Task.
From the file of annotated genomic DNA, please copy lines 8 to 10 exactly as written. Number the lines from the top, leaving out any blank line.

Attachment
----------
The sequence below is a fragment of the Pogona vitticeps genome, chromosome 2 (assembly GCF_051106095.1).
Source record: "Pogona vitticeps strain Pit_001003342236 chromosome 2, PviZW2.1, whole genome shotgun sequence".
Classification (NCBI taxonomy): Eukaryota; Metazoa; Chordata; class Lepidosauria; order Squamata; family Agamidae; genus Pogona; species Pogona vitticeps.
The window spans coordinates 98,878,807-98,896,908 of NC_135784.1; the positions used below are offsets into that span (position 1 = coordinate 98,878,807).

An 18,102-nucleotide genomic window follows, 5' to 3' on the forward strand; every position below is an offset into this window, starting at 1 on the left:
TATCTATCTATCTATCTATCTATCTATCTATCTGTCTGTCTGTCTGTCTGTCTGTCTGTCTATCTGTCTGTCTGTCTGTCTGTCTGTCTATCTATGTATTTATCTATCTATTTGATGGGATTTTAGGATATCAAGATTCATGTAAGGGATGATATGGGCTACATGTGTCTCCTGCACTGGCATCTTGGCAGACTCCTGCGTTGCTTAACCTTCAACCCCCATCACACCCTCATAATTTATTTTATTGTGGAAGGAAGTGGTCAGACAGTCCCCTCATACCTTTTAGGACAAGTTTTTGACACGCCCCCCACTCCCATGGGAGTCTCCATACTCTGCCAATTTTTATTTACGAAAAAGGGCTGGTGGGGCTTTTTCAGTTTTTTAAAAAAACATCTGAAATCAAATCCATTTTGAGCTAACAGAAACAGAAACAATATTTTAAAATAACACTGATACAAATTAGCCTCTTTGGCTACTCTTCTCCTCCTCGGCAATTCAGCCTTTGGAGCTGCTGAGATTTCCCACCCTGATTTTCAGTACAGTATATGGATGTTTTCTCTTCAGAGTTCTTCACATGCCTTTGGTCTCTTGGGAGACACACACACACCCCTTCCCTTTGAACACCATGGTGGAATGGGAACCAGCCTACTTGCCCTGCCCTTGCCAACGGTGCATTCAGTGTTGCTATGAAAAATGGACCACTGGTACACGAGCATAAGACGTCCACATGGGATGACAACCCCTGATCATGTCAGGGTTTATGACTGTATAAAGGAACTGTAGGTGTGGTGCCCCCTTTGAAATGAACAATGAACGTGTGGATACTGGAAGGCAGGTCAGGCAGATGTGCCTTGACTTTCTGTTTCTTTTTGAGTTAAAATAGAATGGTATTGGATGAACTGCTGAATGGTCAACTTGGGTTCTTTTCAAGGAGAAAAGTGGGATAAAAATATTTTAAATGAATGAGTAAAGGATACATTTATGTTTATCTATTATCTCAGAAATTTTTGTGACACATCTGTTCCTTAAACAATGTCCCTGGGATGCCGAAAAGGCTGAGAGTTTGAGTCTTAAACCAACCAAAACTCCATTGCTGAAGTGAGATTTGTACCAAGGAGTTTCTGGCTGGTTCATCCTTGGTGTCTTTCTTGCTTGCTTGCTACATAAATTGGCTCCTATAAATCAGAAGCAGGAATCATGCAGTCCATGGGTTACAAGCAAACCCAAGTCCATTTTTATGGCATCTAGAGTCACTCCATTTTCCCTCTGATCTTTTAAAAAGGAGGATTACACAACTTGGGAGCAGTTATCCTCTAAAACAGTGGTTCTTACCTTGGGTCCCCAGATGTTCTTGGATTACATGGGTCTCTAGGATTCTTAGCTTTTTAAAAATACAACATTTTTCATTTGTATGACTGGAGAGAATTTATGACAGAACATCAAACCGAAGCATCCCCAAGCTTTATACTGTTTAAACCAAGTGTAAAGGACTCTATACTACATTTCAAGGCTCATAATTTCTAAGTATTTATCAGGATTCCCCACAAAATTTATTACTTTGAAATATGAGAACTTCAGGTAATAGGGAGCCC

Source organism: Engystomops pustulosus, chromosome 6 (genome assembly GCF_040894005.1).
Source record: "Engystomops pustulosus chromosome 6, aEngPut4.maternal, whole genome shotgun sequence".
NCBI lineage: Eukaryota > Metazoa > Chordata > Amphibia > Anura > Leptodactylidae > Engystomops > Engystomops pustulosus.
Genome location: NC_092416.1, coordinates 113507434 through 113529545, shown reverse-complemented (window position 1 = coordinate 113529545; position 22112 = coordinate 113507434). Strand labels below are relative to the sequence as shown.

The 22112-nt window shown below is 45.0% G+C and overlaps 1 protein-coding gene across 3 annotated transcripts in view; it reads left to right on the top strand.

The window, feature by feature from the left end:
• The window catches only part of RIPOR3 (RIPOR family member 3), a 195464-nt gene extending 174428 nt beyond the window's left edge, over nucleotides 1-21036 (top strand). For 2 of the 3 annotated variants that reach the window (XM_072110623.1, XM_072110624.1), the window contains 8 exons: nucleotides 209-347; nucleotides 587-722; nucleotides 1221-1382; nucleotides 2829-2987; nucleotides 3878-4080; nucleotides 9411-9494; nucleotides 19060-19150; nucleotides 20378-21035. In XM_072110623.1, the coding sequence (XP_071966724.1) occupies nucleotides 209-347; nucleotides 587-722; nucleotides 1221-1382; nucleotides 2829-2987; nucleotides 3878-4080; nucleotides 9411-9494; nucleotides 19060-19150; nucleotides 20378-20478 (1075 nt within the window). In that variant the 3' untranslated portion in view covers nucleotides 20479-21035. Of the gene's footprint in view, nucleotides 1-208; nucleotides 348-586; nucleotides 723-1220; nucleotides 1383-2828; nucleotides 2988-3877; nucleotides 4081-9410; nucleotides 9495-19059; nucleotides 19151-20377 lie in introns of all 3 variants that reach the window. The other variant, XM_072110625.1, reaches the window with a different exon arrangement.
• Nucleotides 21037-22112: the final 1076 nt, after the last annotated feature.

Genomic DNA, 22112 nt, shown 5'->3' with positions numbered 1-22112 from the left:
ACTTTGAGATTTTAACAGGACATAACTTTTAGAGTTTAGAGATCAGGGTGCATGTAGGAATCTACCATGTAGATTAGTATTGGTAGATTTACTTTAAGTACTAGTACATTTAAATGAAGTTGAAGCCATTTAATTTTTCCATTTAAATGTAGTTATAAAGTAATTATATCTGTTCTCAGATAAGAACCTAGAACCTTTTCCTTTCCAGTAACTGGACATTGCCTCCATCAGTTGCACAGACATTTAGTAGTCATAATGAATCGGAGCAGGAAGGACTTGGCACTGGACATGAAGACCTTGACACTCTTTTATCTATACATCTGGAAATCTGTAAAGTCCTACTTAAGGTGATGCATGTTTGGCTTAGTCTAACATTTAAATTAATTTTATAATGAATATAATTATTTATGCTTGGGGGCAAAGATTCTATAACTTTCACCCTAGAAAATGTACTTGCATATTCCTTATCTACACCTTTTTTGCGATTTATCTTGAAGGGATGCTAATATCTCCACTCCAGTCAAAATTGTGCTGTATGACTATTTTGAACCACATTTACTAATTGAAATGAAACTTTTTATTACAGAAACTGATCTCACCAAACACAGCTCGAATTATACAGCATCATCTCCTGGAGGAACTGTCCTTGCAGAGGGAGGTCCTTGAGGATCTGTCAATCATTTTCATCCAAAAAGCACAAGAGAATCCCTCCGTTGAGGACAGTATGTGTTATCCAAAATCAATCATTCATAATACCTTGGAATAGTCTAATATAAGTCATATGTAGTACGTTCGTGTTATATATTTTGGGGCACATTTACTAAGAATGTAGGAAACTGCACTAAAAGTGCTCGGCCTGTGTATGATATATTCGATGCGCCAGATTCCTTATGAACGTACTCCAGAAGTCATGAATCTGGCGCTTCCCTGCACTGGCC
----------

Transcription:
Source record: "Engystomops pustulosus chromosome 6, aEngPut4.maternal, whole genome shotgun sequence".
NCBI lineage: Eukaryota > Metazoa > Chordata > Amphibia > Anura > Leptodactylidae > Engystomops > Engystomops pustulosus.
Genome location: NC_092416.1, coordinates 113507434 through 113529545, shown reverse-complemented (window position 1 = coordinate 113529545; position 22112 = coordinate 113507434). Strand labels below are relative to the sequence as shown.